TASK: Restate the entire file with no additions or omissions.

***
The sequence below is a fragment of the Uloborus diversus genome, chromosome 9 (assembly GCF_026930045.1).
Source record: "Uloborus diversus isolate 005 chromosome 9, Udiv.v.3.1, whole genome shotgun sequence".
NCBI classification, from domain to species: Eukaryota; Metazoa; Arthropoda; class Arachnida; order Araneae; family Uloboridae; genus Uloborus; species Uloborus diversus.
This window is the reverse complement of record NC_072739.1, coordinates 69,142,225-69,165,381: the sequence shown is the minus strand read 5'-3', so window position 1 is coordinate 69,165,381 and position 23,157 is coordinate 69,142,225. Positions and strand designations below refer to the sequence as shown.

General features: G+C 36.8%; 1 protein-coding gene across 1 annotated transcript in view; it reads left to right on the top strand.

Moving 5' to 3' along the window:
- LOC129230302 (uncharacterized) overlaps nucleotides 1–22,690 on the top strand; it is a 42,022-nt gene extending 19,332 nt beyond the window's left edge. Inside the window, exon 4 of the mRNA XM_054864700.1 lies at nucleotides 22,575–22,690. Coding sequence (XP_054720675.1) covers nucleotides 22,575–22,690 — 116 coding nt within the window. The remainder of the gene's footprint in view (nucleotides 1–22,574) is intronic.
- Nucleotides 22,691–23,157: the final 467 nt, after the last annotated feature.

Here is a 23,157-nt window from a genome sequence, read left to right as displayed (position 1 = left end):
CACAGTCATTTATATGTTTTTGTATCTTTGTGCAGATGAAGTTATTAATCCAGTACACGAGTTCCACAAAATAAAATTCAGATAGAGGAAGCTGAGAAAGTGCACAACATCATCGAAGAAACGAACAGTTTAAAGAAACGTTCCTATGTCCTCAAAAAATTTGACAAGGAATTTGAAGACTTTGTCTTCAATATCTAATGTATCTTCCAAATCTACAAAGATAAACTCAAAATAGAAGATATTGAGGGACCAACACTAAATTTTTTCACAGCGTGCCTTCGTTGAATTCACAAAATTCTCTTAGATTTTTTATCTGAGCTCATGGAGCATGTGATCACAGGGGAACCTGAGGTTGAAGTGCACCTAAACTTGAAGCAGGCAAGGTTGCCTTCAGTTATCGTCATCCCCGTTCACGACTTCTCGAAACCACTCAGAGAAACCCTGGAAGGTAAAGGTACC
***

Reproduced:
The sequence below is a fragment of the Uloborus diversus genome, chromosome 9 (assembly GCF_026930045.1).
Source record: "Uloborus diversus isolate 005 chromosome 9, Udiv.v.3.1, whole genome shotgun sequence".
NCBI classification, from domain to species: Eukaryota; Metazoa; Arthropoda; class Arachnida; order Araneae; family Uloboridae; genus Uloborus; species Uloborus diversus.
This window is the reverse complement of record NC_072739.1, coordinates 69,142,225-69,165,381: the sequence shown is the minus strand read 5'-3', so window position 1 is coordinate 69,165,381 and position 23,157 is coordinate 69,142,225. Positions and strand designations below refer to the sequence as shown.

General features: G+C 36.8%; 1 protein-coding gene across 1 annotated transcript in view; it reads left to right on the top strand.

Moving 5' to 3' along the window:
- LOC129230302 (uncharacterized) overlaps nucleotides 1–22,690 on the top strand; it is a 42,022-nt gene extending 19,332 nt beyond the window's left edge. Inside the window, exon 4 of the mRNA XM_054864700.1 lies at nucleotides 22,575–22,690. Coding sequence (XP_054720675.1) covers nucleotides 22,575–22,690 — 116 coding nt within the window. The remainder of the gene's footprint in view (nucleotides 1–22,574) is intronic.
- Nucleotides 22,691–23,157: the final 467 nt, after the last annotated feature.

Here is a 23,157-nt window from a genome sequence, read left to right as displayed (position 1 = left end):
CACAGTCATTTATATGTTTTTGTATCTTTGTGCAGATGAAGTTATTAATCCAGTACACGAGTTCCACAAAATAAAATTCAGATAGAGGAAGCTGAGAAAGTGCACAACATCATCGAAGAAACGAACAGTTTAAAGAAACGTTCCTATGTCCTCAAAAAATTTGACAAGGAATTTGAAGACTTTGTCTTCAATATCTAATGTATCTTCCAAATCTACAAAGATAAACTCAAAATAGAAGATATTGAGGGACCAACACTAAATTTTTTCACAGCGTGCCTTCGTTGAATTCACAAAATTCTCTTAGATTTTTTATCTGAGCTCATGGAGCATGTGATCACAGGGGAACCTGAGGTTGAAGTGCACCTAAACTTGAAGCAGGCAAGGTTGCCTTCAGTTATCGTCATCCCCGTTCACGACTTCTCGAAACCACTCAGAGAAACCCTGGAAGGTAAAGGTACC